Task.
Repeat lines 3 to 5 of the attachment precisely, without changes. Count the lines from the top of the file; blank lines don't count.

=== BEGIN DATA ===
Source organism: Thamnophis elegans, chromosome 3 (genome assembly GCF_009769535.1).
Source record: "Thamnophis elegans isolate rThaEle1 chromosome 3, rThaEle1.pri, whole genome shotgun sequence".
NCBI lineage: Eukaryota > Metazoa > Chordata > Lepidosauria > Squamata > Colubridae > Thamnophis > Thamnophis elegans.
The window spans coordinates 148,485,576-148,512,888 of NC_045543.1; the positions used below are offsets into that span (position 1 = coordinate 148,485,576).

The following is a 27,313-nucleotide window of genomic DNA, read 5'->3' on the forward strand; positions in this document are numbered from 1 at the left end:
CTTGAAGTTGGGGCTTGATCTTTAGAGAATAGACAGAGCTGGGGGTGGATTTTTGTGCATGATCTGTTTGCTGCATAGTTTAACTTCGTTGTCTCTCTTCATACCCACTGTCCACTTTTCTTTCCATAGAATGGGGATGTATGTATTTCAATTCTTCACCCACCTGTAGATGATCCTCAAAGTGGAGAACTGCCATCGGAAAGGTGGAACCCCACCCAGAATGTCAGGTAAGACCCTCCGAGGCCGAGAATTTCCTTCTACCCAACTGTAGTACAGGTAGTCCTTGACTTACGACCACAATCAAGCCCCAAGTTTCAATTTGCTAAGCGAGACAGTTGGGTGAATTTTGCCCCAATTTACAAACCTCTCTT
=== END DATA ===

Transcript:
NCBI lineage: Eukaryota > Metazoa > Chordata > Lepidosauria > Squamata > Colubridae > Thamnophis > Thamnophis elegans.
The window spans coordinates 148,485,576-148,512,888 of NC_045543.1; the positions used below are offsets into that span (position 1 = coordinate 148,485,576).

The following is a 27,313-nucleotide window of genomic DNA, read 5'->3' on the forward strand; positions in this document are numbered from 1 at the left end: